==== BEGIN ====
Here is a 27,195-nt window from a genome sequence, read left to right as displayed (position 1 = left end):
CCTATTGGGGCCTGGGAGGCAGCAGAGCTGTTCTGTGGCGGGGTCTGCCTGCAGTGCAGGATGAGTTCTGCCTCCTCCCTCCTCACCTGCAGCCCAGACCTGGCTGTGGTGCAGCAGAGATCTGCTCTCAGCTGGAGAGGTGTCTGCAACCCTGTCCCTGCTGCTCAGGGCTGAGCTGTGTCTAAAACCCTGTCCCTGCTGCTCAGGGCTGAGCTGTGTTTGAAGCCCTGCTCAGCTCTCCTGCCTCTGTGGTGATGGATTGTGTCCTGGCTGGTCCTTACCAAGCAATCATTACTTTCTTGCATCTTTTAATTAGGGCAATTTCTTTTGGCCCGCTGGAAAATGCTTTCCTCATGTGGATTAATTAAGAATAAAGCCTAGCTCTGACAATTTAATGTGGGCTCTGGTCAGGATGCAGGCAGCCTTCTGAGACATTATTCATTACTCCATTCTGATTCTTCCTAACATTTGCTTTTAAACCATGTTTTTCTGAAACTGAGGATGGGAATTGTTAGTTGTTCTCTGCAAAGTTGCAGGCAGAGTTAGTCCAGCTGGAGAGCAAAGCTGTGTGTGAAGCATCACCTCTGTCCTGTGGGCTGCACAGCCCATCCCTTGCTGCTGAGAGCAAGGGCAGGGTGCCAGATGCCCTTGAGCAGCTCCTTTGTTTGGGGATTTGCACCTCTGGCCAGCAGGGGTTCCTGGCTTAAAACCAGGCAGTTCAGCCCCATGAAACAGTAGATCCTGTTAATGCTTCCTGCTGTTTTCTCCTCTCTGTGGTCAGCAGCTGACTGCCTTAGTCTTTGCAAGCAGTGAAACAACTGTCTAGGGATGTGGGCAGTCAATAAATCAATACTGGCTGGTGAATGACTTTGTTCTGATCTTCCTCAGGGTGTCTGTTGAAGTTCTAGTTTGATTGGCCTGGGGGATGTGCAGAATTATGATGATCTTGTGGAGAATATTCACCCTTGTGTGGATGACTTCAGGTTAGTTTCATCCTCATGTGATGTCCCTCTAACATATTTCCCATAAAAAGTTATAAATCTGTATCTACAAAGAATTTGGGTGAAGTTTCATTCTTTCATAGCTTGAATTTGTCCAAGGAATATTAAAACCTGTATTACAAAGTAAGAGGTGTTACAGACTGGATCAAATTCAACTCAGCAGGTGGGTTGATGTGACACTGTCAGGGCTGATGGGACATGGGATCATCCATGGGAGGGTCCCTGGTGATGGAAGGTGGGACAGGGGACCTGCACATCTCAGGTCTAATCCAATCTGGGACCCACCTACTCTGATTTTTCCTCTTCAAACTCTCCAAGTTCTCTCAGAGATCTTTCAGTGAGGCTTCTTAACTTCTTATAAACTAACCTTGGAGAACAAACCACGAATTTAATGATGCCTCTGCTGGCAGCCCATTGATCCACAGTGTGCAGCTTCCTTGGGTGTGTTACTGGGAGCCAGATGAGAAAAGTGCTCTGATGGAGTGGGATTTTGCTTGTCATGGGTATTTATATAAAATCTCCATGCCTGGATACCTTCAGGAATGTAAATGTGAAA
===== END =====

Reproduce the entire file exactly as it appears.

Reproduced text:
Here is a 27,195-nt window from a genome sequence, read left to right as displayed (position 1 = left end):
CCTATTGGGGCCTGGGAGGCAGCAGAGCTGTTCTGTGGCGGGGTCTGCCTGCAGTGCAGGATGAGTTCTGCCTCCTCCCTCCTCACCTGCAGCCCAGACCTGGCTGTGGTGCAGCAGAGATCTGCTCTCAGCTGGAGAGGTGTCTGCAACCCTGTCCCTGCTGCTCAGGGCTGAGCTGTGTCTAAAACCCTGTCCCTGCTGCTCAGGGCTGAGCTGTGTTTGAAGCCCTGCTCAGCTCTCCTGCCTCTGTGGTGATGGATTGTGTCCTGGCTGGTCCTTACCAAGCAATCATTACTTTCTTGCATCTTTTAATTAGGGCAATTTCTTTTGGCCCGCTGGAAAATGCTTTCCTCATGTGGATTAATTAAGAATAAAGCCTAGCTCTGACAATTTAATGTGGGCTCTGGTCAGGATGCAGGCAGCCTTCTGAGACATTATTCATTACTCCATTCTGATTCTTCCTAACATTTGCTTTTAAACCATGTTTTTCTGAAACTGAGGATGGGAATTGTTAGTTGTTCTCTGCAAAGTTGCAGGCAGAGTTAGTCCAGCTGGAGAGCAAAGCTGTGTGTGAAGCATCACCTCTGTCCTGTGGGCTGCACAGCCCATCCCTTGCTGCTGAGAGCAAGGGCAGGGTGCCAGATGCCCTTGAGCAGCTCCTTTGTTTGGGGATTTGCACCTCTGGCCAGCAGGGGTTCCTGGCTTAAAACCAGGCAGTTCAGCCCCATGAAACAGTAGATCCTGTTAATGCTTCCTGCTGTTTTCTCCTCTCTGTGGTCAGCAGCTGACTGCCTTAGTCTTTGCAAGCAGTGAAACAACTGTCTAGGGATGTGGGCAGTCAATAAATCAATACTGGCTGGTGAATGACTTTGTTCTGATCTTCCTCAGGGTGTCTGTTGAAGTTCTAGTTTGATTGGCCTGGGGGATGTGCAGAATTATGATGATCTTGTGGAGAATATTCACCCTTGTGTGGATGACTTCAGGTTAGTTTCATCCTCATGTGATGTCCCTCTAACATATTTCCCATAAAAAGTTATAAATCTGTATCTACAAAGAATTTGGGTGAAGTTTCATTCTTTCATAGCTTGAATTTGTCCAAGGAATATTAAAACCTGTATTACAAAGTAAGAGGTGTTACAGACTGGATCAAATTCAACTCAGCAGGTGGGTTGATGTGACACTGTCAGGGCTGATGGGACATGGGATCATCCATGGGAGGGTCCCTGGTGATGGAAGGTGGGACAGGGGACCTGCACATCTCAGGTCTAATCCAATCTGGGACCCACCTACTCTGATTTTTCCTCTTCAAACTCTCCAAGTTCTCTCAGAGATCTTTCAGTGAGGCTTCTTAACTTCTTATAAACTAACCTTGGAGAACAAACCACGAATTTAATGATGCCTCTGCTGGCAGCCCATTGATCCACAGTGTGCAGCTTCCTTGGGTGTGTTACTGGGAGCCAGATGAGAAAAGTGCTCTGATGGAGTGGGATTTTGCTTGTCATGGGTATTTATATAAAATCTCCATGCCTGGATACCTTCAGGAATGTAAATGTGAAA